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Political paranoia is the subject of John Frankenheimer's The Manchurian Candidate, the key linking film between film noir and the later conspiracy-minded movies of the 1970s. Predating the first Kennedy assassination, the movie weirdly predicts our cultural shift toward political distrust and insecurity. Richard Condon probably meant his book as a Cold War satire, but both it and the movie have now taken on bigger meanings. In the early '60s, the idea that hypnotized deep cover agents could be programmed to carry out the orders of foreign agents was taken as far-fetched fantasy. Now we aren't so sure.
Representing the best movie work by everyone involved, The Manchurian Candidate gets more complex the more one sees it. The title is now commonly evoked to describe conspiracies real and imagined; the conspiratorial filmmakers appear to have hidden a secret or two within the movie itself.
The story takes place in the years after the Korean War. Captain Bennett Marco (Frank Sinatra) has recurring dreams that tell him there's something false about his experience in combat. He investigates his old platoon buddy Sgt. Raymond Shaw (Laurence Harvey), a Medal of Honor winner who unbeknownst to even himself has been programmed as a conscienceless assassin by Russian and Chinese communists. Someone is waiting for the right moment to put Shaw into action, but who?
This synopsis has been minimized this time with the idea that someone out there may not have seen The Manchurian Candidate; we wouldn't want to spoil that experience for them. In fact, if you haven't seen the movie and you like intelligent thrillers, stop reading this until you've gotten a chance to see the picture. It's unlike any other. The Manchurian Candidate is the essence of the paranoid thriller, a subgenre that came into its own in the 1970s and is linked to a cultural cynicism over Vietnam, Watergate and the previous decade's political assassinations. With so much lying and covering-up going on, people were ready to believe anything about anything. Now, of course, we as a nation are constantly distracted by so much nonsense, that ordinary relevant facts have been crowded out of the public discourse.
But all that rampant cynicism came later. Frankenheimer's film was a flop when it was released, a development that confounded those critics who instantly recognized a superior entertainment. It was the wrong year for intense intellectual anxiety, what with Americans worried about the bomb. We would instead soon turn to the upbeat escapism of James Bond for reassurance. 1 Yet The Manchurian Candidate stayed in the collective consciousness as a "special" movie that might be more true than it seemed. Rumors abounded as to why it was withdrawn from circulation, to be seen only infrequently until a 1988 rerelease. Some said it was because Frank Sinatra felt guilty about the Kennedy assassination. In reality the film was pulled over a financial tiff between Sinatra's company and United Artists, and was withdrawn simply so it wouldn't drain the profits from other better-received Sinatra pix like the terrible Sergeants Three. In any case, Sinatra had already made a film about a sniper attempt on the life of a president, Suddenly. And Sinatra made yet another sniper-assassin picture four years later with The Naked Runner. So ends the "guilt" theory.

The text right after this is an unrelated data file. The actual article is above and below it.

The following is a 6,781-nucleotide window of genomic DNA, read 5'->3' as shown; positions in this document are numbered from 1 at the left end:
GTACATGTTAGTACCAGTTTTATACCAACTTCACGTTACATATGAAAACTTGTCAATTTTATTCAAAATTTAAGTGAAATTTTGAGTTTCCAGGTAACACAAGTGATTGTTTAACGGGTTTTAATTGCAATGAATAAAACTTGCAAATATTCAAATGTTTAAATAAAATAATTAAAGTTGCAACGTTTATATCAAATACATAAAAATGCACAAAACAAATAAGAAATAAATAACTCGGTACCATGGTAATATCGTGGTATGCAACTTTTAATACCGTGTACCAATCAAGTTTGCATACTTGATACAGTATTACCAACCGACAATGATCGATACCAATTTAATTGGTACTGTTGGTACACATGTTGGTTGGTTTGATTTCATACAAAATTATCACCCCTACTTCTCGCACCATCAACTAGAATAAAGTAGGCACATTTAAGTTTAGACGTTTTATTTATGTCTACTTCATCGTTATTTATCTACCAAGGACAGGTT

The Manchurian mystery has outlasted all of these rumors and myths. The film advances the notion that Communist experts (descendants, perhaps, of those Pavlovian geniuses seen in silent documentaries of cruel vivisection experiments on animals) could brainwash American soldiers into becoming the unknowing pawns of spymaster-controllers. Using a programmed trigger, in this case the Queen of Diamonds playing card, the controllers instruct a subject to do anything they want him to do and then order him to forget that he had ever done it. Previously, the Remote Control of Human Beings was only investigated in science fiction films like Invaders from Mars. That makes The Manchurian Candidate science fiction as well.
The jovial Chinese mastermind Dr. Yen Lo (Khigh Dhiegh) chortles at the naïve idea that "people can't be hypnotized to do things they wouldn't normally do". That commonly held belief is indeed foolish when one realizes that all one need do to circumvent the inhibitions of a hypnotized subject is to create a false reality. Stage hypnotists do this all the time, telling a subject they're alone at home where no one can see them. Then they suggest that the subject do something they wouldn't normally do in public.